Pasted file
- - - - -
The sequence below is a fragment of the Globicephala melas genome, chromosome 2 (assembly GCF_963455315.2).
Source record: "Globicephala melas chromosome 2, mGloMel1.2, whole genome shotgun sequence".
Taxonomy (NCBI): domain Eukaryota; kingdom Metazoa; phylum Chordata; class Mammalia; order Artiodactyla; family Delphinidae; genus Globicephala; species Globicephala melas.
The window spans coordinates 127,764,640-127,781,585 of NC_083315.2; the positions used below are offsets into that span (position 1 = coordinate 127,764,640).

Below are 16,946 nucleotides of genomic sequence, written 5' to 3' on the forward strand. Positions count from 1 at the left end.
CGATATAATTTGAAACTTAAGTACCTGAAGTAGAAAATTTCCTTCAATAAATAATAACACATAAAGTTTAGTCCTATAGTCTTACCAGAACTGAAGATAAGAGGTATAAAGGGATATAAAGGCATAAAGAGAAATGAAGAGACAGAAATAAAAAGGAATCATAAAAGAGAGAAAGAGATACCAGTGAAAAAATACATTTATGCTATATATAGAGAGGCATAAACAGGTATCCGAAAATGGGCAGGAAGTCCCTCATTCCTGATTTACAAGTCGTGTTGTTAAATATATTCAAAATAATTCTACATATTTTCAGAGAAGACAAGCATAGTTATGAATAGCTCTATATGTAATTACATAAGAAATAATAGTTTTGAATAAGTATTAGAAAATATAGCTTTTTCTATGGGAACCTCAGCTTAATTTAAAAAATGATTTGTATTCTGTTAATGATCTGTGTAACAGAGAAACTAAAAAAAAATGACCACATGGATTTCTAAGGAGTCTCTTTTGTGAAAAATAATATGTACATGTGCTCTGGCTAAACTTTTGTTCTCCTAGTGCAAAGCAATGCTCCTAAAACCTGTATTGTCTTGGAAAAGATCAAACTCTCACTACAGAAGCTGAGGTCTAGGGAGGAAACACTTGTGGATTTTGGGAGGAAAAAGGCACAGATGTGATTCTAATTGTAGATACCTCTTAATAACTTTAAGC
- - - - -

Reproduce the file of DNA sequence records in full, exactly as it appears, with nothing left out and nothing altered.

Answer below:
The sequence below is a fragment of the Globicephala melas genome, chromosome 2 (assembly GCF_963455315.2).
Source record: "Globicephala melas chromosome 2, mGloMel1.2, whole genome shotgun sequence".
Taxonomy (NCBI): domain Eukaryota; kingdom Metazoa; phylum Chordata; class Mammalia; order Artiodactyla; family Delphinidae; genus Globicephala; species Globicephala melas.
The window spans coordinates 127,764,640-127,781,585 of NC_083315.2; the positions used below are offsets into that span (position 1 = coordinate 127,764,640).

Below are 16,946 nucleotides of genomic sequence, written 5' to 3' on the forward strand. Positions count from 1 at the left end.
CGATATAATTTGAAACTTAAGTACCTGAAGTAGAAAATTTCCTTCAATAAATAATAACACATAAAGTTTAGTCCTATAGTCTTACCAGAACTGAAGATAAGAGGTATAAAGGGATATAAAGGCATAAAGAGAAATGAAGAGACAGAAATAAAAAGGAATCATAAAAGAGAGAAAGAGATACCAGTGAAAAAATACATTTATGCTATATATAGAGAGGCATAAACAGGTATCCGAAAATGGGCAGGAAGTCCCTCATTCCTGATTTACAAGTCGTGTTGTTAAATATATTCAAAATAATTCTACATATTTTCAGAGAAGACAAGCATAGTTATGAATAGCTCTATATGTAATTACATAAGAAATAATAGTTTTGAATAAGTATTAGAAAATATAGCTTTTTCTATGGGAACCTCAGCTTAATTTAAAAAATGATTTGTATTCTGTTAATGATCTGTGTAACAGAGAAACTAAAAAAAAATGACCACATGGATTTCTAAGGAGTCTCTTTTGTGAAAAATAATATGTACATGTGCTCTGGCTAAACTTTTGTTCTCCTAGTGCAAAGCAATGCTCCTAAAACCTGTATTGTCTTGGAAAAGATCAAACTCTCACTACAGAAGCTGAGGTCTAGGGAGGAAACACTTGTGGATTTTGGGAGGAAAAAGGCACAGATGTGATTCTAATTGTAGATACCTCTTAATAACTTTAAGC